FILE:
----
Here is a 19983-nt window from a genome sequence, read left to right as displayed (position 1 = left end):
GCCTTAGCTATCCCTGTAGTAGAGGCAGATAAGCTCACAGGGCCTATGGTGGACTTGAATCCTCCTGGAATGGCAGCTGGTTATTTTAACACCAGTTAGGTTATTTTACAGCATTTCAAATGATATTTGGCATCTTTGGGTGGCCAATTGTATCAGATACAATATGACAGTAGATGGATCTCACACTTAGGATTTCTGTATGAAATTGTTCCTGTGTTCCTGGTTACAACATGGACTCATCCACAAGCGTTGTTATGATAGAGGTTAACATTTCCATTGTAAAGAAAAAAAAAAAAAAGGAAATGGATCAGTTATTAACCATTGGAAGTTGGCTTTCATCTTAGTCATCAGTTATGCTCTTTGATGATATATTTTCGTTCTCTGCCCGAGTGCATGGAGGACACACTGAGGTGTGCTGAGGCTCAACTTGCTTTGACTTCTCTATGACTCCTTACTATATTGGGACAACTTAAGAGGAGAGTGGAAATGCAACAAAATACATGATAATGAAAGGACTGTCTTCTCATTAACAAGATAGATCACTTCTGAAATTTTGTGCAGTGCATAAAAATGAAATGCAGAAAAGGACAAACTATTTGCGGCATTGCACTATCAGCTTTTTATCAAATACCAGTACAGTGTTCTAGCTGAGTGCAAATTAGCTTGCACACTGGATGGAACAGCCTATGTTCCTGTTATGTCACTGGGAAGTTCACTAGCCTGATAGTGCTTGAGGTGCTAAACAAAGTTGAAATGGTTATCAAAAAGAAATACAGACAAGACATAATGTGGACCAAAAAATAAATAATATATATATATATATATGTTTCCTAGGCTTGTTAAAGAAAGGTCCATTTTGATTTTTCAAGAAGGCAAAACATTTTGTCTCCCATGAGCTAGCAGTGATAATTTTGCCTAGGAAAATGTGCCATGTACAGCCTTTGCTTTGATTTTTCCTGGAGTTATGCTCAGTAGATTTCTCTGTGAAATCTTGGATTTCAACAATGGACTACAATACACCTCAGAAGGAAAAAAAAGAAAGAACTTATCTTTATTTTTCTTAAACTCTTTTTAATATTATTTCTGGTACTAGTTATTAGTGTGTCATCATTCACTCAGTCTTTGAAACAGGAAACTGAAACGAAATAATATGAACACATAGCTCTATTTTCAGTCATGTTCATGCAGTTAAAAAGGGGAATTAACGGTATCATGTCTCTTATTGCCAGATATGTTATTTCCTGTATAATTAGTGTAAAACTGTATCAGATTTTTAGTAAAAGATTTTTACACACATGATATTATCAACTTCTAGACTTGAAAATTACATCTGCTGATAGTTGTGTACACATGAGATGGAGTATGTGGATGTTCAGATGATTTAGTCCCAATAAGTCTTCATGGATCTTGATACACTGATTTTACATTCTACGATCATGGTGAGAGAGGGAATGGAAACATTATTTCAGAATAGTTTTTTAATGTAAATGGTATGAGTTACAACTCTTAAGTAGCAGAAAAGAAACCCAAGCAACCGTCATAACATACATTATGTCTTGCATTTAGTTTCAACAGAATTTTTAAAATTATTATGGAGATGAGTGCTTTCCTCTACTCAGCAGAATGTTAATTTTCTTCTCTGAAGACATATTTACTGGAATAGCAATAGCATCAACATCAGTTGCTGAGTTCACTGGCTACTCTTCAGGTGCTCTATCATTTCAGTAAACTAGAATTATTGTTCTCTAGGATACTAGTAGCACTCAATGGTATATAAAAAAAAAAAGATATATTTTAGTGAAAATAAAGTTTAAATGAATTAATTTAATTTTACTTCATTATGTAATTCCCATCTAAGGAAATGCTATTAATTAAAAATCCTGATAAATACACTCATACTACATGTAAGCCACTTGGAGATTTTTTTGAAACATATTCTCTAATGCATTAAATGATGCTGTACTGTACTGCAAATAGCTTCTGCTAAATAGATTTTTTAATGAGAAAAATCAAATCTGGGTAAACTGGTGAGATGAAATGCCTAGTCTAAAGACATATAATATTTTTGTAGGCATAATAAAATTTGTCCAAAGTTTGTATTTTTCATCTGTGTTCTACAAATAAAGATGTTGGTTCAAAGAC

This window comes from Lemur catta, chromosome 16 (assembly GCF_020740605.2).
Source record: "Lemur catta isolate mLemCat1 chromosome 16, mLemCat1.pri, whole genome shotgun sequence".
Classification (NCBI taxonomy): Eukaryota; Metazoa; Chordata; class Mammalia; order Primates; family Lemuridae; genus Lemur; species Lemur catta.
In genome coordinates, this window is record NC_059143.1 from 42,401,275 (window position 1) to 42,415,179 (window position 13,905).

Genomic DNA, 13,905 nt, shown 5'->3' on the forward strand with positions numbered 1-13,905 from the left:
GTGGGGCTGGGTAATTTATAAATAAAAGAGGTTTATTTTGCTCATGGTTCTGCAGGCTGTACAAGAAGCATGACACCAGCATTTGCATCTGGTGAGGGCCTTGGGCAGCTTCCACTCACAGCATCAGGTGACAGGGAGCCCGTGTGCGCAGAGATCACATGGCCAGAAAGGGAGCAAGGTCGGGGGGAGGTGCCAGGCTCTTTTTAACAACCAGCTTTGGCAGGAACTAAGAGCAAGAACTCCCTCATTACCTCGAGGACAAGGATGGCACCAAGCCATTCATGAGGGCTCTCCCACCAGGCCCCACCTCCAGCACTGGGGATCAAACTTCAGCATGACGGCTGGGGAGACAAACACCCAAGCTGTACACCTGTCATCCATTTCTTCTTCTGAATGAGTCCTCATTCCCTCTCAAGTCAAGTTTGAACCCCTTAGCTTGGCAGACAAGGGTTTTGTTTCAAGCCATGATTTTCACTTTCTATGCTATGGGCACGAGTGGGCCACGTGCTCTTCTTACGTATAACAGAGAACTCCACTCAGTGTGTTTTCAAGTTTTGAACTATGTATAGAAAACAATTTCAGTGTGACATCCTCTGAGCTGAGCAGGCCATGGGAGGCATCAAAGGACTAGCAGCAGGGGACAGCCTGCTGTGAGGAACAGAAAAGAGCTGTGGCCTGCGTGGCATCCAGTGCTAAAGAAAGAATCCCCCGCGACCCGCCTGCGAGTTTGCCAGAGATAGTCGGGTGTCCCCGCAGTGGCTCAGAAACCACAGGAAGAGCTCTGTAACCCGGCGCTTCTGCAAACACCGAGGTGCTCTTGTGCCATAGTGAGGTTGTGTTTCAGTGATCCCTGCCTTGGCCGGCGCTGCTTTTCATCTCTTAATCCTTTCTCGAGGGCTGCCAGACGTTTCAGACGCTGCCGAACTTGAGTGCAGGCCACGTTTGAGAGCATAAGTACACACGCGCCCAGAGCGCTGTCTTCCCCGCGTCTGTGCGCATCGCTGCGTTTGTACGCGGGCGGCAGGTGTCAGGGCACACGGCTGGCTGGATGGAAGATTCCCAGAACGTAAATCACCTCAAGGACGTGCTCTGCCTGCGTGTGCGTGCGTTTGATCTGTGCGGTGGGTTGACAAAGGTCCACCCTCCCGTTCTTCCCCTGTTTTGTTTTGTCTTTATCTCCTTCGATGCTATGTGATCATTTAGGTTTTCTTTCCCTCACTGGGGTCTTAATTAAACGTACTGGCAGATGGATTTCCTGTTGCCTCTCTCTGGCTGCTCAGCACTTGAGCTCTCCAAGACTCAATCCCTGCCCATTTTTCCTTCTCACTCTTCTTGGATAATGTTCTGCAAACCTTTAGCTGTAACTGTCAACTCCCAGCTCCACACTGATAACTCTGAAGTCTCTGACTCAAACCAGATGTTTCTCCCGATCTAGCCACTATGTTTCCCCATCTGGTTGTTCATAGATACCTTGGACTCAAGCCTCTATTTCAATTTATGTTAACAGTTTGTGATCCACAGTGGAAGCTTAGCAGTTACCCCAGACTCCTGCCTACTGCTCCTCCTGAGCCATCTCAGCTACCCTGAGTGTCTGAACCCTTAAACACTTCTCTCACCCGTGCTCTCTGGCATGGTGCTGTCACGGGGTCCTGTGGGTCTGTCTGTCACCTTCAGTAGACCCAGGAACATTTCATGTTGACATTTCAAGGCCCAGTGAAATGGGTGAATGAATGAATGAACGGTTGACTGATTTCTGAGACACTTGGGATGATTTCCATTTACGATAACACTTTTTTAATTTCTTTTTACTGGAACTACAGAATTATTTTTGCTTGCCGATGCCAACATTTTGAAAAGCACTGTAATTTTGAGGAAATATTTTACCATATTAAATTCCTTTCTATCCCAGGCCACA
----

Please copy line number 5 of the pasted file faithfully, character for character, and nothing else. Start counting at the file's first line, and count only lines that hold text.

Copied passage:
Classification (NCBI taxonomy): Eukaryota; Metazoa; Chordata; class Mammalia; order Primates; family Lemuridae; genus Lemur; species Lemur catta.